I sobbed in the car on the way home. I sobbed at every random opportunity for the coming days, and weeks, and months.
But more than anything, I panicked. I couldn’t sleep. On a rare occasion, I would fall asleep but would wake up within 5 minutes, hyperventilating, crying, almost screaming. Already exhausted, I avoided sleep for fear of an anxiety attack.
Because every time I woke, the panic was back. People kept assuring me that what I was feeling was normal, but because I had been in therapy for anxiety for years, I was thankful I knew that this was absolutely NOT normal.
I slept for 15 non-consecutive minutes a day, waking to a panic attack each time I fell asleep. I fell to the floor sobbing multiple times daily, bruising my knees, and most certainly my heart.
I worked so hard, and with such desperation, to get to this point. Why couldn’t I handle it?
The strange thing was that I was comfortable with my son. I didn’t panic when he was in my arms. But I didn’t stop panicking when he wasn’t.
But even with him, I felt a disconnect. I was that emotional wall of protection I had put up during my pregnancy, rebuilt in an instant in the hospital elevator as I began our journey home. I had a healthy baby in my arms, and yet I remained convinced that something would, in fact, go wrong. That fear left me completely debilitated.
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Thankfully, I had a pre-scheduled phone call with my therapist, who referred me to a perinatal psychiatrist after listening to me sob, hyperventilate, and try to articulate what was wrong, but again be overcome by a desperate gasping for air.
Two days later, my husband and I sat in the new psychiatrist’s office with Jack across the room. When Jack made noises, which were blessedly few during that appointment, my husband attended to him. I was barely aware of his presence.
I most succeeded at getting words out through my sobs as I spoke with this therapist, but when I couldn’t manage through my choking, gasping, empty lungs, my husband filled in the blanks as best as possible. I was diagnosed with postpartum anxiety, which was not news to me, and was prescribed medication that would slowly begin to pull me out of the darkness.
As I became somewhat more functional and less terrified of my own mind, I was finally able to utter the words to my therapist that had been sitting just beneath the surface, fully repressed, but breaking my heart, since the moment Jack was born.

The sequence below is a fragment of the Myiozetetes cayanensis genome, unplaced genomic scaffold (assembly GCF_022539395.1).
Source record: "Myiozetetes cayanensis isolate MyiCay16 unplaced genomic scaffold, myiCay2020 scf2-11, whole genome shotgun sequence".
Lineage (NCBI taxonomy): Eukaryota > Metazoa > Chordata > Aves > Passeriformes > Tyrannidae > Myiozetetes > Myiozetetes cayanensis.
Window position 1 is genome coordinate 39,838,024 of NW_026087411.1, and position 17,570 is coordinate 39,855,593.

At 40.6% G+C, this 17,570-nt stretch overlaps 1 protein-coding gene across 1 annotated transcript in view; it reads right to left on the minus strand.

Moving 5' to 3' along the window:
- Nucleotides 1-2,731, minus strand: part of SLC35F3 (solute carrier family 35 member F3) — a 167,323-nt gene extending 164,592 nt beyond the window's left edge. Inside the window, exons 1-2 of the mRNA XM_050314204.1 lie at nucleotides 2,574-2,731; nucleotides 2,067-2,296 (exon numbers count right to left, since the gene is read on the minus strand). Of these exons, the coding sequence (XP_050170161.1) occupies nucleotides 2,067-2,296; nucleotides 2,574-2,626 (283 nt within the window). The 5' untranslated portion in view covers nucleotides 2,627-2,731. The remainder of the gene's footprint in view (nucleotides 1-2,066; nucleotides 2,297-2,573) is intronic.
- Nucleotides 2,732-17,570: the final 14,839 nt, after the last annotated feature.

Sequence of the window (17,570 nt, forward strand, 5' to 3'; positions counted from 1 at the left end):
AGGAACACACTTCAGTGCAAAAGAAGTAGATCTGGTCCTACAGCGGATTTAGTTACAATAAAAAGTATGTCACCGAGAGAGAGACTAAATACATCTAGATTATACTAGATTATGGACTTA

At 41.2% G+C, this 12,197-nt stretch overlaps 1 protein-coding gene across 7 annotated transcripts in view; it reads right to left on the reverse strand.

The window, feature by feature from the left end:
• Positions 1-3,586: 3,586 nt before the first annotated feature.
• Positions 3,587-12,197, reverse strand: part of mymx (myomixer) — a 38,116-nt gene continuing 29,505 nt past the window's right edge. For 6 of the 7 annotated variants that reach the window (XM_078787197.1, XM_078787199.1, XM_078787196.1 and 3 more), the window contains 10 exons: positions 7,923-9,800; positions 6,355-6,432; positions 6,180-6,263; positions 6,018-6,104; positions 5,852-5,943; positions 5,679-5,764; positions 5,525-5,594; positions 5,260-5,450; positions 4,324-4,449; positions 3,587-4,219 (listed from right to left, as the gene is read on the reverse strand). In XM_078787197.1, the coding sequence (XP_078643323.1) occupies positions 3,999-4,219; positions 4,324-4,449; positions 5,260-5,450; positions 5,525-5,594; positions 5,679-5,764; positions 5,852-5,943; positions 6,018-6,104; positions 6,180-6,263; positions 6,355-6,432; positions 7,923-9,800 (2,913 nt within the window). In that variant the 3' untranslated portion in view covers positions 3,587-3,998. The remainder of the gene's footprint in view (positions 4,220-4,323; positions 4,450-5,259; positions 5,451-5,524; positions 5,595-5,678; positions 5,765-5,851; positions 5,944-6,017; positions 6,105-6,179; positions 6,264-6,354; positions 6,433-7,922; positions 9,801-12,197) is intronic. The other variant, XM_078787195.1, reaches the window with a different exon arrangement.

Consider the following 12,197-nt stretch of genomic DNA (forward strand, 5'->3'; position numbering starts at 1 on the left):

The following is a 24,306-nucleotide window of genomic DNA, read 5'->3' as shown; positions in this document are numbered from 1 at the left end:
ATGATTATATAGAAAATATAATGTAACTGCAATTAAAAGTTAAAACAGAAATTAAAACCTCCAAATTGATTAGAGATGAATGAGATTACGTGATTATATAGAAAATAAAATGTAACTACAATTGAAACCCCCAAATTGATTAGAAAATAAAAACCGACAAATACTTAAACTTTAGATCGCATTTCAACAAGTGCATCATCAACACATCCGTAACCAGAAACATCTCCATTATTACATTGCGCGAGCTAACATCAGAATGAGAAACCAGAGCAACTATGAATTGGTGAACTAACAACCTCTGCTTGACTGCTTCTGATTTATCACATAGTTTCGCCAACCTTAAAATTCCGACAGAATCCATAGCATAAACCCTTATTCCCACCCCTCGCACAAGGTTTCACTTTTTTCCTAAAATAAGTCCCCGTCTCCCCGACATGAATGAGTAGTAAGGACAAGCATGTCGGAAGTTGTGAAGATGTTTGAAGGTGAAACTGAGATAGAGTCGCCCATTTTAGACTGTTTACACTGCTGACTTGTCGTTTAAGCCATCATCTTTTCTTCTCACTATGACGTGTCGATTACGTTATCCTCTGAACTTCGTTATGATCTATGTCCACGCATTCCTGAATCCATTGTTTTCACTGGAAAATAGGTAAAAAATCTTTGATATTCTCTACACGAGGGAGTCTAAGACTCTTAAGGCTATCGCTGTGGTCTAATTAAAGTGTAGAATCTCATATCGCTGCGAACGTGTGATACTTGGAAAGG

“I don’t like being a mom,” I admitted. “And I feel like a complete failure for that because I worked so hard to get here, and I know so many women who would give anything to take my place.”
When I said the words aloud, an instant relief came over me, combined with a feeling of sheer terror. But what I came to realize was that I didn’t actually dislike being a mom—I disliked how different being a mom felt than what I had expected. When expectations don’t equal reality, things get really hard, and for a new mom whose expectations of motherhood did not equal the reality I’d dreamed of during my years of recurrent pregnancy loss. I felt like I was failing every other loss mom out there. Like I’d been given the gift we all desperately wanted, and I was clearly unworthy.
What I discovered over time was that my postpartum experience was likely harder because of my fertility trauma. Because I could not separate my guilt from my anxiety, or from my understanding of myself. And guilt makes everything worse.
My therapist had warned me that moms who’ve been through infertility trauma often struggle more during the postpartum period, and I desperately wish I’d internalized that message as much as I’d done with his warning about my emotions while in the hospital. But it’s one I hope you’ll take in if any of this rings true to you:
Being a good mother and enjoying motherhood are not always synonymous. You are allowed to struggle through pregnancy and parenthood no matter what it took for you to get there.
Where you’ve been does not define where you are now, and how you feel now should not make you feel guilty because of where you’ve been.
This is hard, mama. But you’re going to be okay. I’ve been you, and I’m here for you.
Katy Huie Harrison, PhD is an author, mom, and advocate for women’s reproductive, physical, and mental health. She’s the founder of Undefining Motherhood, an educational and advocacy website for women at all stages of the childbearing and childrearing processes. She’s the author of a guided journal for women experiencing miscarriage, Mourning Retreat: A Journal for the Sisterhood of Pregnancy Loss. Katy’s work has been featured in places like CNN’s Headline News, Romper, Scary Mommy, Love What Matters, and more. Get to know Katy on Instagram @undefiningmotherhood.